Indo-Pacific partners eye North Korea for sanctions violations
Indo-Pacific defense partners are boosting monitoring of the region’s waterways after Japan Self-Defense Forces (JSDF) reported multiple violations of United Nations Security Council resolutions by North Korea over the past two years.
Japanese forces witnessed 24 violations, some involving ship-to-ship transfers, between early 2018 and March 2020, Japan’s Ministry of Defense reported in December 2020. North Korea has been sanctioned by the U.N. for its nuclear weapons and ballistic missile programs.
North Korean-flagged tankers and foreign-flagged vessels were observed “lying alongside each other on the high seas of the East China Sea,” the Defense Ministry stated in its official journal, Japan Defense Focus. “As a result of a comprehensive judgment across the government, it is strongly suspected that the vessels concerned were engaging in illegal ship-to-ship transfers.”
Japan’s Ministry of Foreign Affairs highlighted instances of banned ship-to-ship transfers in the East China Sea. In January 2020, a Japanese naval vessel spotted a North Korean-flagged tanker alongside a vessel of unknown origin about 240 kilometers east of Shanghai. The ships were connected by hoses. One month earlier, a JSDF air patrol spotted another North Korean tanker similarly engaged with a smaller vessel about 290 kilometers southeast of Shanghai. (Pictured: The North Korean-flagged tanker Nam San 8, right, makes a ship-to-ship transfer in December 2019.)
The sightings prompted defense partners to intensify surveillance. Beginning in October 2020, the armed forces of Australia, Canada and New Zealand teamed with the JSDF to monitor the waters surrounding Japan.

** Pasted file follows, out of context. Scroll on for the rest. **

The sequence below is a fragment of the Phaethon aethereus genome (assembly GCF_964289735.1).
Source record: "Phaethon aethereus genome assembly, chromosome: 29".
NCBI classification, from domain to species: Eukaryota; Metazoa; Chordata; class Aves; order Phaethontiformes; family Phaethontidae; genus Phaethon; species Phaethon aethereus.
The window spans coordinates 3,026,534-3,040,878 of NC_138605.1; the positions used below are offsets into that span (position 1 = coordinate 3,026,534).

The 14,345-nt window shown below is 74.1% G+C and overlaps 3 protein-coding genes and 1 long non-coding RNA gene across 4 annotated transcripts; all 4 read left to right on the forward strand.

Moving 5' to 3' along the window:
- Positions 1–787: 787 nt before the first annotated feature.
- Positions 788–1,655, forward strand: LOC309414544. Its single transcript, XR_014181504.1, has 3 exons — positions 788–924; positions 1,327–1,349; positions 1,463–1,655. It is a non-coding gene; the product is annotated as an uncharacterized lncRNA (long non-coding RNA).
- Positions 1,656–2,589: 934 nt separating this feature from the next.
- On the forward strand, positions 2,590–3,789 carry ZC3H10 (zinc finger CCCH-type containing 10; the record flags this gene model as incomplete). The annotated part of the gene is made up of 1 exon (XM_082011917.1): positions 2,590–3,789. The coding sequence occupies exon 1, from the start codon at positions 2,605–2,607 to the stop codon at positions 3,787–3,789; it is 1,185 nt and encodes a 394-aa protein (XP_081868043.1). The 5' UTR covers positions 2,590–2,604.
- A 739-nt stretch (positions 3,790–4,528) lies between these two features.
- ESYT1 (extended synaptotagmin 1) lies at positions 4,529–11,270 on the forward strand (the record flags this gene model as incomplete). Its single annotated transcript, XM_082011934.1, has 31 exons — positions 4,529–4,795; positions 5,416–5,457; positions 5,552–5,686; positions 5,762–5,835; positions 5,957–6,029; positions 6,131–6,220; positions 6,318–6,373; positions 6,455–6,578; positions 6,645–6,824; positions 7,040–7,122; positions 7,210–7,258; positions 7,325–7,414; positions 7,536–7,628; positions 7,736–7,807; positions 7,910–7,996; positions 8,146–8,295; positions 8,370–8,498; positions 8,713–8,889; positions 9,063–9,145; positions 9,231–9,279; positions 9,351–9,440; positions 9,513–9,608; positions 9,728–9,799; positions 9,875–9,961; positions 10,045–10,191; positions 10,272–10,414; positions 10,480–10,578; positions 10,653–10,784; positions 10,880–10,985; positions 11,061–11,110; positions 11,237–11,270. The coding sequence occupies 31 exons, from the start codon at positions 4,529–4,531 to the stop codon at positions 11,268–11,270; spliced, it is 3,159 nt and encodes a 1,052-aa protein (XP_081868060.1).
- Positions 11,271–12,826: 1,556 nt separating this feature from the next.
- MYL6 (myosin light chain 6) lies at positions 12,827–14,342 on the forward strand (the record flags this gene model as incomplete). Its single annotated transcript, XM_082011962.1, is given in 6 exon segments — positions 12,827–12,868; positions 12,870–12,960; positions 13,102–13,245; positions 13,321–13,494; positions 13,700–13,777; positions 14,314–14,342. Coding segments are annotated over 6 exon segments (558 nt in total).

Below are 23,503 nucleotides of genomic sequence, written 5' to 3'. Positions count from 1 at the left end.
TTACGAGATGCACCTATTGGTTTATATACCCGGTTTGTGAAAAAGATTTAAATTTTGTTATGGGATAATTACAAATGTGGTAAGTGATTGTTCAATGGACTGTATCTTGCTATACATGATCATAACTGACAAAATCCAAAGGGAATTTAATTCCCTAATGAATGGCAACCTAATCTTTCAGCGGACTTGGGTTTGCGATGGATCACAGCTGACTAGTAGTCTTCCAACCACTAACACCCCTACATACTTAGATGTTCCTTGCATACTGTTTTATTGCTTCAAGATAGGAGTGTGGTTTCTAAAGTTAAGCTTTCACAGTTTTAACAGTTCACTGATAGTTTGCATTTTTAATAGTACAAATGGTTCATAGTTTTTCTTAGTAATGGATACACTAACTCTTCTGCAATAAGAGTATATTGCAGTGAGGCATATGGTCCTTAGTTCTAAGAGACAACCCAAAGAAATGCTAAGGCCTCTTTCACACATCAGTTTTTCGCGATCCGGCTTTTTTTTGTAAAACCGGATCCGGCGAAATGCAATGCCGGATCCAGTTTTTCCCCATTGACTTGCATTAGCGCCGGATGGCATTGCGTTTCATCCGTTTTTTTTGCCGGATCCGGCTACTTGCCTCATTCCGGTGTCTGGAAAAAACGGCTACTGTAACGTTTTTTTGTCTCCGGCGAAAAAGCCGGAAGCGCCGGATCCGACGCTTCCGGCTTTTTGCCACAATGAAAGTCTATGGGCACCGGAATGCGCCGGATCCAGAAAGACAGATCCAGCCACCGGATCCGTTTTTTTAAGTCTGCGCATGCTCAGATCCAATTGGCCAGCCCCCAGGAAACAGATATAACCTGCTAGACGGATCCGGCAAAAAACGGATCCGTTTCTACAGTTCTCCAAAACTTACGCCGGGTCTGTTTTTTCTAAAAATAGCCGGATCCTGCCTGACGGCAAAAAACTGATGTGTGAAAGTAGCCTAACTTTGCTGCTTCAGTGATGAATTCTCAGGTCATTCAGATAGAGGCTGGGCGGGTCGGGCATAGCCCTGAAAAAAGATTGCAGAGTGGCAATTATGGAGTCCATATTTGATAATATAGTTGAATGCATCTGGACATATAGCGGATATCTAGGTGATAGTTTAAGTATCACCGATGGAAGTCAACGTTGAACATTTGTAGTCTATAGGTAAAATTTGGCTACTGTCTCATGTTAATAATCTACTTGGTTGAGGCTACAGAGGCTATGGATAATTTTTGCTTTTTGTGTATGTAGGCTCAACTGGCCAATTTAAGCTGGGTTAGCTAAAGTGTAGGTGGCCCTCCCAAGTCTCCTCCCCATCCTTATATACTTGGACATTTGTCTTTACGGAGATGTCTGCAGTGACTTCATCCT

The Royal Canadian Navy frigate HMCS Winnipeg deployed to the area in early October, marking the fourth time since 2018 that Canadian vessels had joined the effort. Canadian military aircraft also participated in November and December 2020.
The Royal Australian Navy frigate HMAS Arunta also traveled to the region in October to conduct surveillance.
In October and November, a Royal New Zealand Air Force P-3K2 aircraft patrolled the waters around Japan in concert with Australia, which deployed three AP-3C Orion maritime patrol aircraft. New Zealand forces first deployed to the area for similar missions in September 2018, conducting air patrols with their Australian counterparts, Reuters reported.
Japan’s Defense Ministry said these multilateral efforts demonstrate the solidarity of the international community “for the realization of North Korea’s dismantlement of all weapons of mass destruction and ballistic missiles of all ranges in a complete, verifiable, and irreversible manner.”
Felix Kim is a FORUM contributor reporting from Seoul, South Korea.
Image: JAPAN MINISTRY OF DEFENSE